# Help needed with predicate interpretations- Wilfrid Hodges logic

I was going through Hodges' Introduction to Elementary Logic and was rather puzzled by a section where one is asked to translate an argument into a predicate interpretation.

No man may be beaten with above forty stripes; nor may any true gentlemen be punished with shipping, unless his crime be very shameful, and his course of life vicious and profligate. John Doe Jr is a true gentleman, and, though his crime is in truth very shameful, his course of life is in no manner vicious and profligate. Therefore, John Doe Jr may not be punished with shipping.

However, it is only the section

nor may any true gentlemen be punished with shipping, unless his crime be very shameful, and his course of life vicious and profligate

that I am concerned with- with the given interpretation:

M: No man may be beaten with above forty stripes

Gx: x is a true gentleman

Cx: x's crime is very shameful

Lx: x's course of life is vicious and profligate

Sx: x may be punished with shipping

The translation of that excerpt is given as ∀x[Gx->[¬SxV[Cx∧Lx]]], though, considering that the disjunct truth functor V allows the sentence functor [φVψ] to be true when both sentence variables are also true, doesn't this mean there is a situation where there is a true gentleman who may not be punished with shipping and who has both committed a very shameful crime and who has a vicious and profligate course of life? Is a weak reading being applied? Apologies if this is rather a trivial question- I am going through the book by myself and have no tutors to consult.

Your problem concerns the precise meaning of the word 'unless' in this context. At its most general, you are right to say that 'unless' has a weak reading under which it has the same truth conditions as inclusive or.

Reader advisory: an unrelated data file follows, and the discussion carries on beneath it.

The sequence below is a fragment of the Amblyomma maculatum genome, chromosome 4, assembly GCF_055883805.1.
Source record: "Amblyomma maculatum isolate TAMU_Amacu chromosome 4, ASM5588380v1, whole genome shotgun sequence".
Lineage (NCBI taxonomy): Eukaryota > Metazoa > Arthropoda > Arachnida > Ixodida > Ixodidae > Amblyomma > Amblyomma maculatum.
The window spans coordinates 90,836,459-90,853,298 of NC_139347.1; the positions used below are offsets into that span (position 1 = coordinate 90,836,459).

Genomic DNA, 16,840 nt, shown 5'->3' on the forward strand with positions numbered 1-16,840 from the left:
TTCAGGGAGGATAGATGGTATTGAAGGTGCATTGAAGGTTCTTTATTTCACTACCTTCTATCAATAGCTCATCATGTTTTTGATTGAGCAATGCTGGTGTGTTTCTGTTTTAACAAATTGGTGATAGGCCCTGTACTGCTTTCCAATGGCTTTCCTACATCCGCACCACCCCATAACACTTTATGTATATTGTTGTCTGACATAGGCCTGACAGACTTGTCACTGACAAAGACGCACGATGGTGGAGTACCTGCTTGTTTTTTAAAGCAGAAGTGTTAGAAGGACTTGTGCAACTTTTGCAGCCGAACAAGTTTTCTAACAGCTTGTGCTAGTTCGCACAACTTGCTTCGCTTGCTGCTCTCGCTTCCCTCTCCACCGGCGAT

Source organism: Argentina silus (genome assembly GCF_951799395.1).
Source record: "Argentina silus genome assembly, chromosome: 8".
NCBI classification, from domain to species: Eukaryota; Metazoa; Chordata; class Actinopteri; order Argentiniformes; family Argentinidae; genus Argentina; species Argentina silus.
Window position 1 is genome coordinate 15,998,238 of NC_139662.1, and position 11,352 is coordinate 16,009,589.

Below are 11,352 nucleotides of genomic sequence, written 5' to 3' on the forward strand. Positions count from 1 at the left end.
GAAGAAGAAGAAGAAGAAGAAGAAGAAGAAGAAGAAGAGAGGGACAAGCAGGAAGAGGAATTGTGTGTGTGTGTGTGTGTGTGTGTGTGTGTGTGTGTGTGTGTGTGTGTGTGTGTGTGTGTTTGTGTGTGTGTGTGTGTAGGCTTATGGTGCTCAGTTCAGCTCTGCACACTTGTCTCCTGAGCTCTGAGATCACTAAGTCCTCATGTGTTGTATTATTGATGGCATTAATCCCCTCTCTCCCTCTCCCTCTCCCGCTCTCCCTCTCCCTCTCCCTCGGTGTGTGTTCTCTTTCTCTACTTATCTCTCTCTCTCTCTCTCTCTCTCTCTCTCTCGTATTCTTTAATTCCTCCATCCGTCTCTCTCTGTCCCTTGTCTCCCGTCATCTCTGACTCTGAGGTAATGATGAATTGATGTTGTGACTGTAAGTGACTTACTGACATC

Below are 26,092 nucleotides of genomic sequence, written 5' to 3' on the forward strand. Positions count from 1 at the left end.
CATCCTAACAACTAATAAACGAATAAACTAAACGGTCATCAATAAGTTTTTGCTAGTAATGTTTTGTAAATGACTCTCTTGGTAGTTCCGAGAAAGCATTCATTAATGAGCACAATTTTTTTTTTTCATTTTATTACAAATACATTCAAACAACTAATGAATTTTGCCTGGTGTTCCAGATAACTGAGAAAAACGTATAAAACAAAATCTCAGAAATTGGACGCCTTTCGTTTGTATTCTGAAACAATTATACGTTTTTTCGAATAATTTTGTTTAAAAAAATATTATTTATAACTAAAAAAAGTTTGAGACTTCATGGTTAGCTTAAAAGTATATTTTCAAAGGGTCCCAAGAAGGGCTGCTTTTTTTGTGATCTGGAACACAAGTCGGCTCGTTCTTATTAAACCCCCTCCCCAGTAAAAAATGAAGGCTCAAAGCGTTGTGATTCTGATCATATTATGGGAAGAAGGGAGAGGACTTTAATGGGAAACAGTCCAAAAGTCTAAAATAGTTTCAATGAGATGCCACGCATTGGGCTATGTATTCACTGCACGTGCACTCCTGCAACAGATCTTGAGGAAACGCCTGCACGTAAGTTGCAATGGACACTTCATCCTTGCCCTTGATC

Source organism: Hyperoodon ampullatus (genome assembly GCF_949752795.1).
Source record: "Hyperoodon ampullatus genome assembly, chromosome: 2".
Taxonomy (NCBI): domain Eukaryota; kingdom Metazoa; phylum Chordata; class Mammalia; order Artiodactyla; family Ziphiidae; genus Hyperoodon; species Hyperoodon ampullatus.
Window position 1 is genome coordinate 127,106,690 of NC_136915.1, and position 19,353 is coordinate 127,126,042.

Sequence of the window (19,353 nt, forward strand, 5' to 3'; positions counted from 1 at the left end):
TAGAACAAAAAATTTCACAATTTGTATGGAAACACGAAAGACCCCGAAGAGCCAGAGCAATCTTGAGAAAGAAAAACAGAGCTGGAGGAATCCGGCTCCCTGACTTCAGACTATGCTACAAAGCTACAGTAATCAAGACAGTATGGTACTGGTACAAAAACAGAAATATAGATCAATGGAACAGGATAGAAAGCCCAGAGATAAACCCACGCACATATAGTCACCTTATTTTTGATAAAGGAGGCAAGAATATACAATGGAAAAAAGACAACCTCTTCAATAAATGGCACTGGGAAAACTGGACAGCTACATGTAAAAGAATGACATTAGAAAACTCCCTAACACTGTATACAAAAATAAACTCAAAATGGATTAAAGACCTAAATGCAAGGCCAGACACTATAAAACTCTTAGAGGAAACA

For example, a sign that says, "Swimming is not permitted here unless a lifeguard is present" does not mean that if a lifeguard is present swimming is definitely permitted. A lifeguard may be present and tell people not to swim because she has seen a shark. So in this context it is correct to understand the sign to say, "Swimming is not permitted or a lifeguard is present (or both)". Similarly, "You won't pass the exam unless you study hard" doesn't imply that if you study hard you definitely will pass the exam. Your example states that a true gentleman may not be punished with shipping unless his crime is very shameful and his course of life vicious and profligate. I would understand this as expressing a restriction on who may be shipped, but not a prescription that anyone satisfying these conditions must be shipped. Maybe someone meets these conditions but there are extenuating circumstances that make a more lenient punishment appropriate.

The reason examples involving 'unless' appear problematic is that sometimes when we say 'unless' the meaning we intend to convey is actually 'unless and only unless'. 'Unless' has the same truth conditions as inclusive or, while 'unless and only unless' has the same truth conditions as exclusive or. But saying 'unless and only unless' is a bit of a mouthful, so we tend to just say 'unless' and allow the context to do the work of conveying the intended meaning.

I find `unless` confusing to unravel when used in natural language. One nice trick if you're ever confronted with an `unless` is to paraphrase it into an `if`.

Here's how to do it.

First, let's note that the following sentences are all equivalent ... and we can convince ourselves of this intuitively without appealing to any specific formalism. This gives us a recipe we can use later for de-unlessing the sentence.

``````1) I may go outside unless it rains.
2) If it rains, I will not go outside.
3) If I go outside, then it isn't raining.
``````

So, we want to encode the following sentence fragment in first-order logic:

nor may any true gentlemen be punished with shipping, unless his crime be very shameful, and his course of life vicious and profligate.

We can paraphrase this into mathy language as follows and convince ourselves that the meaning is the same.

For any true gentleman x, if it is permissible to punish x with shipping, then x's crime was very shameful and x's course of life was vicious and profligate.

Let's define the following abbreviations for ourselves to make this easier.

`G(x)` holds if and only if `x` is a true gentleman.

`S(x)` holds if and only if `x` may be punished with shipping.

`B(x)` holds if and only if `x`'s crime is very shameful and `x`'s life is vicious and profligate.

``````∀x.(G(x) → S(x) → B(x))
``````

From here, the equivalence with the following should be clear

``````∀x.(G(x) → (¬S(x) ∨ B(x)))
``````